Eleanor Eisenberg came to Phoenix for what was supposed to be a short interim stint as the head of the Arizona chapter of the American Civil Liberties Union.
Eisenberg left her post Friday — a job she had held for eight years. In the meantime, she racked up some victories in court but had only mixed success in her battles to keep lawmakers from nibbling away at individual rights.
But Eisenberg, 65 this year, said retirement does not mean the end of battles. She plans to stay active in what she sees as efforts by some groups to trim the independence of the judiciary.
Activism is not new for Eisenberg. In fact, she recalls trying to get people in her Bronx apartment building to vote for Adlai Stevenson for president.
That was 1952. She was 11.
As an attorney, she had headed a legal aid office and helped found an organization to promote volunteer work by attorneys.
Her transition to heading the Arizona ACLU was not a big leap — she’d been a member of the organization for 50 years. And that came from having lived through the McCarthy era, when the Wisconsin senator led Congress on a witch hunt for Communists in government and public life.
Eisenberg said she had relatives who were "blacklisted’’ during those years because they were identified as Communist sympathizers.
In Arizona, Eisenberg often has found herself the lone dissenting voice as legislators take up issues.
For example, one bill she spoke against in 2001 would have expanded the definition of what constitutes child pornography to include not just real children but also younglooking actresses and even children who exist only as pixel images.
"A ‘virtual’ minor is not a minor,’’ Eisenberg told lawmakers.
The Senate Judiciary Committee ignored her concerns, voting 8-0 to approve the measure. But she ultimately prevailed when the House killed the measure.
Eisenberg also has opposed bills to place new restrictions on sex offenders who have completed their prison terms.
She acknowledged those kinds of efforts do not help the ACLU win friends, as a majority of Arizonans may want harsher laws against pornography and sex offenders. Nor is she concerned the ACLU’s position often puts it at odds with the majority.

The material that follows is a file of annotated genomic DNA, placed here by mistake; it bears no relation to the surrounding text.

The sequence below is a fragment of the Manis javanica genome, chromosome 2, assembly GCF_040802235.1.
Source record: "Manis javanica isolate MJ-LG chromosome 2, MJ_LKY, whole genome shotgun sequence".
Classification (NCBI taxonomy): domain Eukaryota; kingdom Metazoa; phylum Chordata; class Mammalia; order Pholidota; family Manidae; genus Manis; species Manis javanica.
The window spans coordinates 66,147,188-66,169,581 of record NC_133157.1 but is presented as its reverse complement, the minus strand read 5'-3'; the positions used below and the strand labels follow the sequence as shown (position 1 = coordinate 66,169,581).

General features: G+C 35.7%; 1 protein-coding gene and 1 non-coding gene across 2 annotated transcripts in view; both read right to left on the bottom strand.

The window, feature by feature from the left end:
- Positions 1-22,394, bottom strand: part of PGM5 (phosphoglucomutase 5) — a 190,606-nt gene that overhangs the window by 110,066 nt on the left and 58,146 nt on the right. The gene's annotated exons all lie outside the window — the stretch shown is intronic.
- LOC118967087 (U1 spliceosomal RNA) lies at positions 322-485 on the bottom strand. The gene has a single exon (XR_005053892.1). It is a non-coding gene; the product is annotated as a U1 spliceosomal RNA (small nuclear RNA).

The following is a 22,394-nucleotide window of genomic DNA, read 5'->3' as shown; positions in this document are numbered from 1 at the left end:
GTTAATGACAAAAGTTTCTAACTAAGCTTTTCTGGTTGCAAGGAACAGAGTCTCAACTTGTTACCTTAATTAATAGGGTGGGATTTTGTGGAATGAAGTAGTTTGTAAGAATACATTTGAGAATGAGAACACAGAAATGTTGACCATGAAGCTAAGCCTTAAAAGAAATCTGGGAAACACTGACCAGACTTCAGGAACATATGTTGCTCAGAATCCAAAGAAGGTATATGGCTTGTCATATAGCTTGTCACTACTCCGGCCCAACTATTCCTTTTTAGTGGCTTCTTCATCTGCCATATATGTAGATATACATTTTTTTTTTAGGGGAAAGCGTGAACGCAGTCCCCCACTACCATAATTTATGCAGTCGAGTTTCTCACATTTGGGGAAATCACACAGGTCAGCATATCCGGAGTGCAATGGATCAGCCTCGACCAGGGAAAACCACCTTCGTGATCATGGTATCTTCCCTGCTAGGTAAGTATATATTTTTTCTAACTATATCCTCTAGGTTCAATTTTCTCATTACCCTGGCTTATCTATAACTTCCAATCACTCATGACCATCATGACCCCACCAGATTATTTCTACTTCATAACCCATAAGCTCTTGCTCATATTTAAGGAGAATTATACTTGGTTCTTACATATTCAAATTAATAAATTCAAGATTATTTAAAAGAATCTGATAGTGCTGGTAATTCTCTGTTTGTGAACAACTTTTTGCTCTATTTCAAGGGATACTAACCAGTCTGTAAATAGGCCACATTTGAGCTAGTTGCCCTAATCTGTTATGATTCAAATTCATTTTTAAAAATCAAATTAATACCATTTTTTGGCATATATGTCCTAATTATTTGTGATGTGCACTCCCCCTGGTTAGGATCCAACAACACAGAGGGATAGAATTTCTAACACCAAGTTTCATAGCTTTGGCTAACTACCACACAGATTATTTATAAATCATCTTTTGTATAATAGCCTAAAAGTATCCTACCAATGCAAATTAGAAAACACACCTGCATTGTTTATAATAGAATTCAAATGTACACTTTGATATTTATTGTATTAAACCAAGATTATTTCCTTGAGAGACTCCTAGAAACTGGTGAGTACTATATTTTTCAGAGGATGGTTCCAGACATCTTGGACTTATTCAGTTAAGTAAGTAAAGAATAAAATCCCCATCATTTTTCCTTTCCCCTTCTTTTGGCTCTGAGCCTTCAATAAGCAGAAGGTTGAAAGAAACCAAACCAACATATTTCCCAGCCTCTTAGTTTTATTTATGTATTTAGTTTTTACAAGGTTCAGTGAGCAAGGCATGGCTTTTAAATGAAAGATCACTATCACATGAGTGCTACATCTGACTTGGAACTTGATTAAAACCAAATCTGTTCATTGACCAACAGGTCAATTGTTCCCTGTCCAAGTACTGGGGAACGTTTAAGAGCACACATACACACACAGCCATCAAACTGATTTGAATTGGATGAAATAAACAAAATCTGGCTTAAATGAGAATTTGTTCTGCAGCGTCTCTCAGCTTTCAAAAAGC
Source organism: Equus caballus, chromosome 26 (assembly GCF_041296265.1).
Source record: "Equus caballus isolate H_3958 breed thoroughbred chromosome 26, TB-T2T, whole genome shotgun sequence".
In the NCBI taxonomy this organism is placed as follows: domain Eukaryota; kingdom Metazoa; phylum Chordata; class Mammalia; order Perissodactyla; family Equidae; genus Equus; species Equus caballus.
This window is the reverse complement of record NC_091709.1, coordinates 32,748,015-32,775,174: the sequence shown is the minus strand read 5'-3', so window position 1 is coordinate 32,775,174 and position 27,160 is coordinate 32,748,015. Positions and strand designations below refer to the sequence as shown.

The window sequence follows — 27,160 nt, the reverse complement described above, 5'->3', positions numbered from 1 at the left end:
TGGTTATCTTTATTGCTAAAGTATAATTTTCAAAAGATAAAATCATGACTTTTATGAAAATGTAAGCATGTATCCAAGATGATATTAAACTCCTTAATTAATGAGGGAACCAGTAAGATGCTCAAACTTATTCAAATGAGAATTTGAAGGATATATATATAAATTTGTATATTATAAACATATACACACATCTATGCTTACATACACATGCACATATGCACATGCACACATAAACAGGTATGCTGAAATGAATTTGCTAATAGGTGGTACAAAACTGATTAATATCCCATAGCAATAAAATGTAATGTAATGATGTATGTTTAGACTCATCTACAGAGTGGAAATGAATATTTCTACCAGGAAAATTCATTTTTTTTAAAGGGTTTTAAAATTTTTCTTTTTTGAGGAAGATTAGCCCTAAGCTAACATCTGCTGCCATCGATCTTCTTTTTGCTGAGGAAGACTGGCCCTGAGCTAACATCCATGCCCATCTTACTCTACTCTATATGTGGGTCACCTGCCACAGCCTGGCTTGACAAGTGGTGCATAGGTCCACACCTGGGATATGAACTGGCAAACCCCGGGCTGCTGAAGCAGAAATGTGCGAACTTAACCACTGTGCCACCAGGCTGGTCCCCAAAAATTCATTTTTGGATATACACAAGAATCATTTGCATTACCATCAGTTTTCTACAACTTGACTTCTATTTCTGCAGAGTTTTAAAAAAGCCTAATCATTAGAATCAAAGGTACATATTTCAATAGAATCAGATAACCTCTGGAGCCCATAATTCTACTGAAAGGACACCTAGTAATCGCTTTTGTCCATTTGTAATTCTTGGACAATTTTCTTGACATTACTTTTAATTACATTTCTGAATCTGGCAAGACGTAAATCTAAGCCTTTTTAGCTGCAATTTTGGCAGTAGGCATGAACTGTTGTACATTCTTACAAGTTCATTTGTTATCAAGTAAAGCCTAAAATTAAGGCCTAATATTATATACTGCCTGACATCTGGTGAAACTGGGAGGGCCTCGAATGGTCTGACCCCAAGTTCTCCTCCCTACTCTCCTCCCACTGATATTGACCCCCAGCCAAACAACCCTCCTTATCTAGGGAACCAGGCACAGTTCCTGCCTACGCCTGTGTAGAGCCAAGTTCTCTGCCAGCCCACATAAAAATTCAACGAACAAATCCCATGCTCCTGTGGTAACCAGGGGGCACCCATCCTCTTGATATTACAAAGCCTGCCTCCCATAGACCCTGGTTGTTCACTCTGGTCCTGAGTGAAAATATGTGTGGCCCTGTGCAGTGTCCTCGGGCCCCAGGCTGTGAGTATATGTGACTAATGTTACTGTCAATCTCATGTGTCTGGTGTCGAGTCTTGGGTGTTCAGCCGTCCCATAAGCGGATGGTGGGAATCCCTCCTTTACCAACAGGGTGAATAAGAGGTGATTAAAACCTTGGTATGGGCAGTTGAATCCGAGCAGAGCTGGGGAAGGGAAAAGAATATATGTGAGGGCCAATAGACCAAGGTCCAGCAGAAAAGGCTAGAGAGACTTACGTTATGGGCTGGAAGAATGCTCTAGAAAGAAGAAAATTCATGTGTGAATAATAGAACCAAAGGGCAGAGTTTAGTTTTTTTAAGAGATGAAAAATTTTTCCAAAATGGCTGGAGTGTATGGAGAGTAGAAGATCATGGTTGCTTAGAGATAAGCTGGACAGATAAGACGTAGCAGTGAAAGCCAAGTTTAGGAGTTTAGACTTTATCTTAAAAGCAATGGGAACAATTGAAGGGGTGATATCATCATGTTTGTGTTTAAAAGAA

"People confuse democracy with majority rule,’’ she said.
"It’s a tough sled when you’re lobbying for the ACLU in the Arizona Legislature,’’ said Sen. Bill Brotherton, D-Phoenix.
Brotherton said there are times when Eisenberg has been effective, such as the measure on virtual child pornography. But Brotherton, a lawyer himself, said he’s battled with Eisenberg, such as when she opposed his efforts to do DNA testing on all people who are arrested so the results can be compared with evidence left at the scene of unsolved crimes.
Eisenberg also has earned the respect — if not always the vote — of House Speaker Jim Weiers, R-Phoenix. The pair crossed paths and political swords when he was chairman of the S enate Judiciary Committee.
"She knew that she was fighting a losing battle,’’ Weiers said. But he said there were just enough times where she would point out a small flaw in a bill, forcing lawmakers to change it — or at least
think about it.
"It’s good for the system to have people like Eleanor down there,’’ Weiers said. "It’s always good to hear from the other side.’’
Eisenberg doesn’t do all of her battles in forums where politics rule.
Sometimes she tries public pressure, as when she urged then Gov. Jane Hull to halt executions until procedures for imposing the death penalty could be reviewed for fairness. Hull was unpersuaded.
And sometimes she goes to court.
Her organization sued the Department of Public Safety, saying officers engaged in "racial profiling’’ in traffic stops and ticketing. That resulted in DPS agreeing to change some of its practices.
And she got a federal judge to void a proclamation by Hull proclaiming a state "Bible Week.’’
But the ACLU was unsuccessful in getting state tax credits for donations to groups that give scholarships to private and parochial schools invalidated.